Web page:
I'd seen and heard these amps (both stereo and monoblocks) before the show at a retailer in Buffalo and they sound very good and appear to be very well made. The Delta preamp has a built-in DAC and the source appeared to be the laptop sitting on the Antigone power conditioner. I would encounter three rooms sponsored by Sound United later on this afternoon.
Moving back down the hallway between the large Montreal rooms and the smaller Westmount rooms I entered Westmount 1. A modest-looking rack was composed of plywood with 30 layers of tightly compressed wood along with finely machined posts and tapered spiked feet. It was loaded with Hegel gear with clean lines and now an optional white finish that was driving another model of Apertura speaker. I noticed that the Apertura here was sporting Centaure vibration-absorbing type feet rather than more traditional spikes. This seems to be a trend in the past couple of years. Perhaps it was the room acoustics, but I preferred the sound and the finish of the Apertura speaker I heard upstairs in the darker finish to these.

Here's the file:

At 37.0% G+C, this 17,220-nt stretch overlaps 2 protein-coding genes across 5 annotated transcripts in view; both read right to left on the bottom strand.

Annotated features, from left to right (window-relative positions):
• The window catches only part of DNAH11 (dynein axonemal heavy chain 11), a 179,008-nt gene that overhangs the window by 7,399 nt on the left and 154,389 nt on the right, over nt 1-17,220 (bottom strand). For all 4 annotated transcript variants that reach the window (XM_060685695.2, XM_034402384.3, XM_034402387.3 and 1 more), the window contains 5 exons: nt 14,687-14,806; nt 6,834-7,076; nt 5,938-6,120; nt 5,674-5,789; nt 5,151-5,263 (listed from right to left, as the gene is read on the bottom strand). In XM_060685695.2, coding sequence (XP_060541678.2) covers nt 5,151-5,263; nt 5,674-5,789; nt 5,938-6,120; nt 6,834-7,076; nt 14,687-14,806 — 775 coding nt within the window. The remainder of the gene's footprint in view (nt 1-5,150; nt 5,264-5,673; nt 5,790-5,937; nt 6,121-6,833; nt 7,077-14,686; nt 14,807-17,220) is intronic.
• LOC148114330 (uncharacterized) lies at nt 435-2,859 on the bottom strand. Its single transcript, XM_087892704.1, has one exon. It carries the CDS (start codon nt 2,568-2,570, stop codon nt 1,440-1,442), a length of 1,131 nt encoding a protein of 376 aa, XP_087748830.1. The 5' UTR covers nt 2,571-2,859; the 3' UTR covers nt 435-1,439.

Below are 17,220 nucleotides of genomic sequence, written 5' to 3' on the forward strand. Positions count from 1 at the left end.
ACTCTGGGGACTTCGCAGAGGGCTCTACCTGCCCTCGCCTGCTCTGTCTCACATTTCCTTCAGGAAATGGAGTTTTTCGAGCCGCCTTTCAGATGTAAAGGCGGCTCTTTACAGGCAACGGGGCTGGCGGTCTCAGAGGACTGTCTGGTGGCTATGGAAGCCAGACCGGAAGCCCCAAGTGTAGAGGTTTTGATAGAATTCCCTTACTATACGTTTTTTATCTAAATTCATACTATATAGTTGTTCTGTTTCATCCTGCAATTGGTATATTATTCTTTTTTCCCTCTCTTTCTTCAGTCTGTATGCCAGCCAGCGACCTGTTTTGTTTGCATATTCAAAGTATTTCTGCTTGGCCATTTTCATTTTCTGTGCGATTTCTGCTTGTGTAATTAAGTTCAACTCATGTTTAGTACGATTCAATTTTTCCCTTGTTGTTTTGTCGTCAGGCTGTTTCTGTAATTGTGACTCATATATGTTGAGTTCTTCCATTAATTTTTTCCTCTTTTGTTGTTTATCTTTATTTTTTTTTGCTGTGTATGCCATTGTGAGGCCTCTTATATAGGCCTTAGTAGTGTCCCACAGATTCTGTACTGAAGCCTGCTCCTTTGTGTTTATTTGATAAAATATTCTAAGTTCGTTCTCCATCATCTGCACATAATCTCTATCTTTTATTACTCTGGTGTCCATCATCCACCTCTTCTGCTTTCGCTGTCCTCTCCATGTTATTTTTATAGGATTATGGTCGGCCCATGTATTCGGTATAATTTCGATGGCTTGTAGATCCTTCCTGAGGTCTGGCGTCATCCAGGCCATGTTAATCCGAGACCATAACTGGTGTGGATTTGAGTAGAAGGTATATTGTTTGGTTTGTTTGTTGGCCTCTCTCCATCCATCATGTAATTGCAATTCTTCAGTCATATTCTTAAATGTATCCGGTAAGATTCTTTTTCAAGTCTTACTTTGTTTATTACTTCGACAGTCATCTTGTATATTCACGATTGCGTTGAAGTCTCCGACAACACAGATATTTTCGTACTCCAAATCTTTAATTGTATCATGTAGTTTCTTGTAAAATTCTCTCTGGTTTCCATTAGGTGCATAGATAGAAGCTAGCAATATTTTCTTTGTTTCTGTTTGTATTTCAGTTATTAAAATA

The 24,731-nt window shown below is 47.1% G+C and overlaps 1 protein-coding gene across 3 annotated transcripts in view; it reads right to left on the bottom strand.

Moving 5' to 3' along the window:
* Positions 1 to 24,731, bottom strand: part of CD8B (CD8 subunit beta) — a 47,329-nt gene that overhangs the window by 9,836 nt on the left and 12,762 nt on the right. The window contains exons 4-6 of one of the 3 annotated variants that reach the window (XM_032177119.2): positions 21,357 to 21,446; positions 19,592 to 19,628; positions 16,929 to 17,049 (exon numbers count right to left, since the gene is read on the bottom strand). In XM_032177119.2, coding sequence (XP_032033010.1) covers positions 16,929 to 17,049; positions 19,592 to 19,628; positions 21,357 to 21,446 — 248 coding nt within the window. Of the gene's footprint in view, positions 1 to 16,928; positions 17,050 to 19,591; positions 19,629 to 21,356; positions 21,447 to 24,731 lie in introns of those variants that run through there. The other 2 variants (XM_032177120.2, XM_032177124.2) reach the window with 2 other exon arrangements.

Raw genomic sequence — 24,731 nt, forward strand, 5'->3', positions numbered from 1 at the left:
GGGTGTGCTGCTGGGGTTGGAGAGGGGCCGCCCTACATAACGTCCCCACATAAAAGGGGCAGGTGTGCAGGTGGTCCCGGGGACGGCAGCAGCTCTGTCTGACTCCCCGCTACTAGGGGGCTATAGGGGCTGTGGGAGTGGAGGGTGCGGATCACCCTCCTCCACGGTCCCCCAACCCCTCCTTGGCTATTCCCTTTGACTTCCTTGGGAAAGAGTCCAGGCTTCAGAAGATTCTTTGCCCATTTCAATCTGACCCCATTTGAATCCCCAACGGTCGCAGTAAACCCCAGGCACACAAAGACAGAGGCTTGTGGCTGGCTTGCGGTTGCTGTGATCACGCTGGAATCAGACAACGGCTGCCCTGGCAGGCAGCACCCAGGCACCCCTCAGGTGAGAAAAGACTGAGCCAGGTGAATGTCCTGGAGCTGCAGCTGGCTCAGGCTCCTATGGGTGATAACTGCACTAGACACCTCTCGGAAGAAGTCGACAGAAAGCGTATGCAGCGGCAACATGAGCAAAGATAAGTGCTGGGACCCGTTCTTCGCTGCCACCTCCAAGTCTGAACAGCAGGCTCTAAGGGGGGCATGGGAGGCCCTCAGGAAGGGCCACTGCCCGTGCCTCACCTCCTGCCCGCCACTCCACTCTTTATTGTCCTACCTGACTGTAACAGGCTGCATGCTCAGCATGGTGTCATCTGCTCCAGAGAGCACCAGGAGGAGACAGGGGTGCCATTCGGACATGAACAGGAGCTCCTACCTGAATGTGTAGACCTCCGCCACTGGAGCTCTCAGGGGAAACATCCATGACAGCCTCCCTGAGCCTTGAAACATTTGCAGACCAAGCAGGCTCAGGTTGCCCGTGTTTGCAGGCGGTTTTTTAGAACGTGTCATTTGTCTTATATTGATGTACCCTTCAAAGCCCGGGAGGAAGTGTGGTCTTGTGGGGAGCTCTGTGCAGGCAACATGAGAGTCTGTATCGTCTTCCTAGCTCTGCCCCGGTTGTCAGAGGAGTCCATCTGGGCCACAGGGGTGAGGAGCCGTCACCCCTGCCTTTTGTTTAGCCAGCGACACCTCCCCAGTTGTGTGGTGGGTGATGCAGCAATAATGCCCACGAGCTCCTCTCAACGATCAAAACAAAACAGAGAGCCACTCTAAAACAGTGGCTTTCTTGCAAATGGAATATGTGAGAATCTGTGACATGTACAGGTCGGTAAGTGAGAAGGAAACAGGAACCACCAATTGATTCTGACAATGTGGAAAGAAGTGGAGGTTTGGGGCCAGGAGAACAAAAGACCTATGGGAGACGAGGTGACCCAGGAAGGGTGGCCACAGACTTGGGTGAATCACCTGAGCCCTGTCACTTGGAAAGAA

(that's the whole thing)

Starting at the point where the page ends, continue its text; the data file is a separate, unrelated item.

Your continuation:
Wandering to the far back corner of the lower level I found Gershman Acoustics being driven by Krell electronics and an Exasound front end. Cardas cable was used throughout. I've heard the Posh speaker seen here numerous times. The design is a more modern design than their former flagship, the Black Swan. Both of these speakers carry the midrange and tweeter above the bass unit in a separate cabinet with long sides — in this case, the suave anodized aluminum with curvaceous lines. The bass and mid-tweeter chasses never touch one another.